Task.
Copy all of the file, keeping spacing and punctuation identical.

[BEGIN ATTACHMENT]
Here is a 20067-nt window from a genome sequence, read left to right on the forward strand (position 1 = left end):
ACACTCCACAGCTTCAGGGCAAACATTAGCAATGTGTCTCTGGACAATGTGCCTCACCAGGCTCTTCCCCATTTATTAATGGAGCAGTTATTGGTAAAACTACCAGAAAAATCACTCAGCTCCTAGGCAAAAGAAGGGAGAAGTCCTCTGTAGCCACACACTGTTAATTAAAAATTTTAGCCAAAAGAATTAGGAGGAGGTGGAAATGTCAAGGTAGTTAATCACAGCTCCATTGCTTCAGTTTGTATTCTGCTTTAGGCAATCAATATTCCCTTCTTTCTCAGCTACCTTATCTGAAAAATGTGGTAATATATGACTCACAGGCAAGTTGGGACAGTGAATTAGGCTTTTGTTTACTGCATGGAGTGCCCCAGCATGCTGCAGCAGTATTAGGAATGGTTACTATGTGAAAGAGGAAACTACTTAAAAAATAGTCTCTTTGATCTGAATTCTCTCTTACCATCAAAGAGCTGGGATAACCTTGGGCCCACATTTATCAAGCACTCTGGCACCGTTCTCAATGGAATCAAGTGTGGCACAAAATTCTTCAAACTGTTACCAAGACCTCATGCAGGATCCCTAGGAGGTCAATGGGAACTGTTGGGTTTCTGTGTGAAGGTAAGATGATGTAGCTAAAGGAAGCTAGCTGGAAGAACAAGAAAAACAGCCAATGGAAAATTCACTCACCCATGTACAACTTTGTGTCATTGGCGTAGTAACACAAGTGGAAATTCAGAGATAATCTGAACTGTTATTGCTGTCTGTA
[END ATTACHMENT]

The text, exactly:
Here is a 20067-nt window from a genome sequence, read left to right on the forward strand (position 1 = left end):
ACACTCCACAGCTTCAGGGCAAACATTAGCAATGTGTCTCTGGACAATGTGCCTCACCAGGCTCTTCCCCATTTATTAATGGAGCAGTTATTGGTAAAACTACCAGAAAAATCACTCAGCTCCTAGGCAAAAGAAGGGAGAAGTCCTCTGTAGCCACACACTGTTAATTAAAAATTTTAGCCAAAAGAATTAGGAGGAGGTGGAAATGTCAAGGTAGTTAATCACAGCTCCATTGCTTCAGTTTGTATTCTGCTTTAGGCAATCAATATTCCCTTCTTTCTCAGCTACCTTATCTGAAAAATGTGGTAATATATGACTCACAGGCAAGTTGGGACAGTGAATTAGGCTTTTGTTTACTGCATGGAGTGCCCCAGCATGCTGCAGCAGTATTAGGAATGGTTACTATGTGAAAGAGGAAACTACTTAAAAAATAGTCTCTTTGATCTGAATTCTCTCTTACCATCAAAGAGCTGGGATAACCTTGGGCCCACATTTATCAAGCACTCTGGCACCGTTCTCAATGGAATCAAGTGTGGCACAAAATTCTTCAAACTGTTACCAAGACCTCATGCAGGATCCCTAGGAGGTCAATGGGAACTGTTGGGTTTCTGTGTGAAGGTAAGATGATGTAGCTAAAGGAAGCTAGCTGGAAGAACAAGAAAAACAGCCAATGGAAAATTCACTCACCCATGTACAACTTTGTGTCATTGGCGTAGTAACACAAGTGGAAATTCAGAGATAATCTGAACTGTTATTGCTGTCTGTA